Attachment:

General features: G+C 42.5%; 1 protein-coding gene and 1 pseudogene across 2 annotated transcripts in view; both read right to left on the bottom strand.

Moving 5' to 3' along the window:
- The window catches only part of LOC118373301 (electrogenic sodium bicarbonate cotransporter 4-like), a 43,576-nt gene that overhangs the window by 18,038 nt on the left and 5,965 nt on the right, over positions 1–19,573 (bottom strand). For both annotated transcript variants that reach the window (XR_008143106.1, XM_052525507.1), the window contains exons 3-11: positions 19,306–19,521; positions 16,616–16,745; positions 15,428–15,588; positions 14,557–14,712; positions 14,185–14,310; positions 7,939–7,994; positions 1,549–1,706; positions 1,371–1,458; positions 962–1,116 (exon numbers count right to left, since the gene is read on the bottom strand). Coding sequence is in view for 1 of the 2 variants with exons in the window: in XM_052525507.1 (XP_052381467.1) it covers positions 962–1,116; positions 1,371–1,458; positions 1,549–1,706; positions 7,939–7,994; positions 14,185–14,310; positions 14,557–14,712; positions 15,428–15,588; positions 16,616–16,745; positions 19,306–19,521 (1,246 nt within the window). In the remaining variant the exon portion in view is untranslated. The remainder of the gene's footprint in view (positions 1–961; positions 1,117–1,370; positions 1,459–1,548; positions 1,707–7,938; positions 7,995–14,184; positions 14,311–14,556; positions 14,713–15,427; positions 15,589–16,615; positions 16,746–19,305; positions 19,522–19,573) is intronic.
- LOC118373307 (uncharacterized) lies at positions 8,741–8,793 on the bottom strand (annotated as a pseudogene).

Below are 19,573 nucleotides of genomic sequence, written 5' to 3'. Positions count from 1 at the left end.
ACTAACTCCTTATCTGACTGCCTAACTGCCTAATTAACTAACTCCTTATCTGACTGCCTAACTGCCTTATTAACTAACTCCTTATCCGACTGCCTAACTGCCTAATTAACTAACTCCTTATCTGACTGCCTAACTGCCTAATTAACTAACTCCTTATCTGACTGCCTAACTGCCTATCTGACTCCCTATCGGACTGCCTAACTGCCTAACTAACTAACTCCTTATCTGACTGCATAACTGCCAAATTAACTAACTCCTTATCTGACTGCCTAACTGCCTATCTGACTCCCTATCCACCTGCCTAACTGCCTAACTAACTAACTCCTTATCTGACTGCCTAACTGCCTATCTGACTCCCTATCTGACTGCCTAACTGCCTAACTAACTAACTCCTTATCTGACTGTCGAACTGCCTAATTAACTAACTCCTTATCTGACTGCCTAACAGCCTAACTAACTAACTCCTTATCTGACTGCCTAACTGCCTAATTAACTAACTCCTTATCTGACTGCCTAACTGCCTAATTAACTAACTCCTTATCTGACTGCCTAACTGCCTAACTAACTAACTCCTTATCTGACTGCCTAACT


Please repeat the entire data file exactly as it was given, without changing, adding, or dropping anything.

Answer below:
General features: G+C 42.5%; 1 protein-coding gene and 1 pseudogene across 2 annotated transcripts in view; both read right to left on the bottom strand.

Moving 5' to 3' along the window:
- The window catches only part of LOC118373301 (electrogenic sodium bicarbonate cotransporter 4-like), a 43,576-nt gene that overhangs the window by 18,038 nt on the left and 5,965 nt on the right, over positions 1–19,573 (bottom strand). For both annotated transcript variants that reach the window (XR_008143106.1, XM_052525507.1), the window contains exons 3-11: positions 19,306–19,521; positions 16,616–16,745; positions 15,428–15,588; positions 14,557–14,712; positions 14,185–14,310; positions 7,939–7,994; positions 1,549–1,706; positions 1,371–1,458; positions 962–1,116 (exon numbers count right to left, since the gene is read on the bottom strand). Coding sequence is in view for 1 of the 2 variants with exons in the window: in XM_052525507.1 (XP_052381467.1) it covers positions 962–1,116; positions 1,371–1,458; positions 1,549–1,706; positions 7,939–7,994; positions 14,185–14,310; positions 14,557–14,712; positions 15,428–15,588; positions 16,616–16,745; positions 19,306–19,521 (1,246 nt within the window). In the remaining variant the exon portion in view is untranslated. The remainder of the gene's footprint in view (positions 1–961; positions 1,117–1,370; positions 1,459–1,548; positions 1,707–7,938; positions 7,995–14,184; positions 14,311–14,556; positions 14,713–15,427; positions 15,589–16,615; positions 16,746–19,305; positions 19,522–19,573) is intronic.
- LOC118373307 (uncharacterized) lies at positions 8,741–8,793 on the bottom strand (annotated as a pseudogene).

Below are 19,573 nucleotides of genomic sequence, written 5' to 3'. Positions count from 1 at the left end.
ACTAACTCCTTATCTGACTGCCTAACTGCCTAATTAACTAACTCCTTATCTGACTGCCTAACTGCCTTATTAACTAACTCCTTATCCGACTGCCTAACTGCCTAATTAACTAACTCCTTATCTGACTGCCTAACTGCCTAATTAACTAACTCCTTATCTGACTGCCTAACTGCCTATCTGACTCCCTATCGGACTGCCTAACTGCCTAACTAACTAACTCCTTATCTGACTGCATAACTGCCAAATTAACTAACTCCTTATCTGACTGCCTAACTGCCTATCTGACTCCCTATCCACCTGCCTAACTGCCTAACTAACTAACTCCTTATCTGACTGCCTAACTGCCTATCTGACTCCCTATCTGACTGCCTAACTGCCTAACTAACTAACTCCTTATCTGACTGTCGAACTGCCTAATTAACTAACTCCTTATCTGACTGCCTAACAGCCTAACTAACTAACTCCTTATCTGACTGCCTAACTGCCTAATTAACTAACTCCTTATCTGACTGCCTAACTGCCTAATTAACTAACTCCTTATCTGACTGCCTAACTGCCTAACTAACTAACTCCTTATCTGACTGCCTAACT